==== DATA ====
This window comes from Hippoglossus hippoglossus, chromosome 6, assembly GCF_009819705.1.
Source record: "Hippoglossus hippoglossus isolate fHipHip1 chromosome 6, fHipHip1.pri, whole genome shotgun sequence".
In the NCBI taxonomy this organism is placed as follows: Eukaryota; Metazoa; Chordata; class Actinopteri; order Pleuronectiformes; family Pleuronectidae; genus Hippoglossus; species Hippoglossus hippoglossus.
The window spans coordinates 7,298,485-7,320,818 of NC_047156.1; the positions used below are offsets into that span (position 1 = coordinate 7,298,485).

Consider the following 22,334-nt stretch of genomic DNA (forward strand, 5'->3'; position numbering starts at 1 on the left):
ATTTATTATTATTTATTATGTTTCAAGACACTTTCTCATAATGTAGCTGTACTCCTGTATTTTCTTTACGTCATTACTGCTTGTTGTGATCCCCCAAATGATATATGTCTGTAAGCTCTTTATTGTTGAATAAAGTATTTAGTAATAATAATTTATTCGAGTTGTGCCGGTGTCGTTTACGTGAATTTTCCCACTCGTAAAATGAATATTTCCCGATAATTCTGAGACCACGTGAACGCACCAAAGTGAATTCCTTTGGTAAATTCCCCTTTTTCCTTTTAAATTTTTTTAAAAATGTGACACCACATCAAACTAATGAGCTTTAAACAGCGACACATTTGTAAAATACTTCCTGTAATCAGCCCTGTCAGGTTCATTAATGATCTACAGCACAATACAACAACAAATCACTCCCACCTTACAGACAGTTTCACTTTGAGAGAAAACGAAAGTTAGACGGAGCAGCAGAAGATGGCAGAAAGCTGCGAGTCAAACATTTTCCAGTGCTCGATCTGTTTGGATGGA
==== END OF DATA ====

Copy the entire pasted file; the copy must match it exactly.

This window comes from Hippoglossus hippoglossus, chromosome 6, assembly GCF_009819705.1.
Source record: "Hippoglossus hippoglossus isolate fHipHip1 chromosome 6, fHipHip1.pri, whole genome shotgun sequence".
In the NCBI taxonomy this organism is placed as follows: Eukaryota; Metazoa; Chordata; class Actinopteri; order Pleuronectiformes; family Pleuronectidae; genus Hippoglossus; species Hippoglossus hippoglossus.
The window spans coordinates 7,298,485-7,320,818 of NC_047156.1; the positions used below are offsets into that span (position 1 = coordinate 7,298,485).

Consider the following 22,334-nt stretch of genomic DNA (forward strand, 5'->3'; position numbering starts at 1 on the left):
ATTTATTATTATTTATTATGTTTCAAGACACTTTCTCATAATGTAGCTGTACTCCTGTATTTTCTTTACGTCATTACTGCTTGTTGTGATCCCCCAAATGATATATGTCTGTAAGCTCTTTATTGTTGAATAAAGTATTTAGTAATAATAATTTATTCGAGTTGTGCCGGTGTCGTTTACGTGAATTTTCCCACTCGTAAAATGAATATTTCCCGATAATTCTGAGACCACGTGAACGCACCAAAGTGAATTCCTTTGGTAAATTCCCCTTTTTCCTTTTAAATTTTTTTAAAAATGTGACACCACATCAAACTAATGAGCTTTAAACAGCGACACATTTGTAAAATACTTCCTGTAATCAGCCCTGTCAGGTTCATTAATGATCTACAGCACAATACAACAACAAATCACTCCCACCTTACAGACAGTTTCACTTTGAGAGAAAACGAAAGTTAGACGGAGCAGCAGAAGATGGCAGAAAGCTGCGAGTCAAACATTTTCCAGTGCTCGATCTGTTTGGATGGA